The first two years of ‘Chicago Connected’ will be majority funded by philanthropic partners, including $7.5 million from Ken Griffin, $5 million from Crown Family Philanthropies, $2.5 million from the Chicago Community COVID-19 Response Fund (through Chicago Community Trust and United Way of Metro Chicago), $2 million from Illinois Tool Works, $1.5 million from the Pritzker Traubert Foundation, $500,000 from the JPB Foundation, and $250,000 from the Joyce Foundation.
“Internet connectivity is a lifeline to education and opportunity – extending learning beyond the classroom and opening pathways for development and wellbeing. With ongoing access, every student and their family – regardless of economic circumstance – will be better positioned to pursue a brighter future. I hope ‘Chicago Connected’ will inspire other communities across the country to come together to eliminate the digital divide.” – Ken Griffin, Founder and CEO of Citadel
In addition, a joint commitment of $750,000 from President Barack Obama and Mrs. Michelle Obama, the John D. and Catherine T. MacArthur Foundation and the Chicago Community Trust to the Children First Fund (CFF), the independent partnership and philanthropy arm for Chicago Public Schools, will support efforts by community-based organizations (CBOs) on the South Side.
“Michelle and I want every kid in Chicago to grow up knowing even better opportunities than we had – and that requires full and equitable access to the best tools and resources. We’re happy to help Chicago Connected reach every kid in the city. This is where I found a purpose and a family – and it’ll always be our home.” – President Barack Obama and Mrs. Michelle Obama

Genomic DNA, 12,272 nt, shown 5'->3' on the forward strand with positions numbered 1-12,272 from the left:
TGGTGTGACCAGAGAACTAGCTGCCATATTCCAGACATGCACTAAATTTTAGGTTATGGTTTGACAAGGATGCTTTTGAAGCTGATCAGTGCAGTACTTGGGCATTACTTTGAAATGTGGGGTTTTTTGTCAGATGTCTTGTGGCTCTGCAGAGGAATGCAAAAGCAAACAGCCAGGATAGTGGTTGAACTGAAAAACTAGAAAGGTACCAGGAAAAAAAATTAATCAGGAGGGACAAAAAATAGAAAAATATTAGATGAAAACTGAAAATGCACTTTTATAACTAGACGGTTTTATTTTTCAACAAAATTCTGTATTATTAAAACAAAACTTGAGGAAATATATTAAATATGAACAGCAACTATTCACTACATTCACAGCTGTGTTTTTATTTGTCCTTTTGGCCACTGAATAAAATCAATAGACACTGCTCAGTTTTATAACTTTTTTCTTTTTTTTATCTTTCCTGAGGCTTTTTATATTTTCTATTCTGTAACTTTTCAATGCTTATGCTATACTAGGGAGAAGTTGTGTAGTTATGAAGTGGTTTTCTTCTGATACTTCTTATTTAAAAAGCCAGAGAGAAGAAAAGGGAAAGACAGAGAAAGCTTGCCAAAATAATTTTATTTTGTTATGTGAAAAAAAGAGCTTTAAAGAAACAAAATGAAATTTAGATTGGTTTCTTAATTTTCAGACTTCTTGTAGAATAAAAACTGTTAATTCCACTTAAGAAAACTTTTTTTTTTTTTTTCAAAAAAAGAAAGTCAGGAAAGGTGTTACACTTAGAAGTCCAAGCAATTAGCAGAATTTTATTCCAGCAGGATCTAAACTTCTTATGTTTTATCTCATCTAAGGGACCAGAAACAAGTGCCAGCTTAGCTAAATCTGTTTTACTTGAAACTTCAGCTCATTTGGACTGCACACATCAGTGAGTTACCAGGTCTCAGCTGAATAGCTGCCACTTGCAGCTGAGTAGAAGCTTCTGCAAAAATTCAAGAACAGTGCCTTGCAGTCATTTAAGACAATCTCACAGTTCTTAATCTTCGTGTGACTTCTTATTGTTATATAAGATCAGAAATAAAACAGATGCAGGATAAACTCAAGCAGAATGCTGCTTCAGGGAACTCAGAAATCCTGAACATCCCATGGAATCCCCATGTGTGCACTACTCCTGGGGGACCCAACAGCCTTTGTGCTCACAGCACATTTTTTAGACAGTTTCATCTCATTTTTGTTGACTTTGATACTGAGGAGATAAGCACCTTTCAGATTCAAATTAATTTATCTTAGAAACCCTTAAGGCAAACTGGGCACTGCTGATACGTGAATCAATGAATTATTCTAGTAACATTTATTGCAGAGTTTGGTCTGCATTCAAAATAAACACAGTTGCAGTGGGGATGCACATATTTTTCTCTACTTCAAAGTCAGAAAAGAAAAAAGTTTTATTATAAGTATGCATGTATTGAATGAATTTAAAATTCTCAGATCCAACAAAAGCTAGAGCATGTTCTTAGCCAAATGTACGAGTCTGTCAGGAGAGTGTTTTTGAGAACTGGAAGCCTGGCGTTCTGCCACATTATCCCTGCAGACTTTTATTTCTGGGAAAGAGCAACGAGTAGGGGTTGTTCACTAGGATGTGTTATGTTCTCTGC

“No student or family should be cut off from opportunities to learn, connect, and thrive—especially at this moment when our devices have become our classrooms, doctors’ offices, and more. Chicago Connected represents a critical step on the path to equity for students city-wide.”– Barbara Goodman Manilow, Crown Family Philanthropies’ Board Chair
“This terrible pandemic has made it crystal clear that access to high speed internet is a critical element of our social safety net. Sadly, too many young Chicagoans and their families lack access to this powerful tool which improves educational, economic, social and health outcomes. The Pritzker Traubert Foundation is proud to support this vital program that will help connect nearly 100,000 of our young people to the many benefits that connectivity and collaboration can deliver.”– Penny Pritzker, Trustee, Pritzker Traubert Foundation and former U.S. Secretary of Commerce
These generous commitments, along with $5 million of CARES Act funding from the City of Chicago, will fund years one and two of the program. CPS will fund the program in years three and four of the initiative.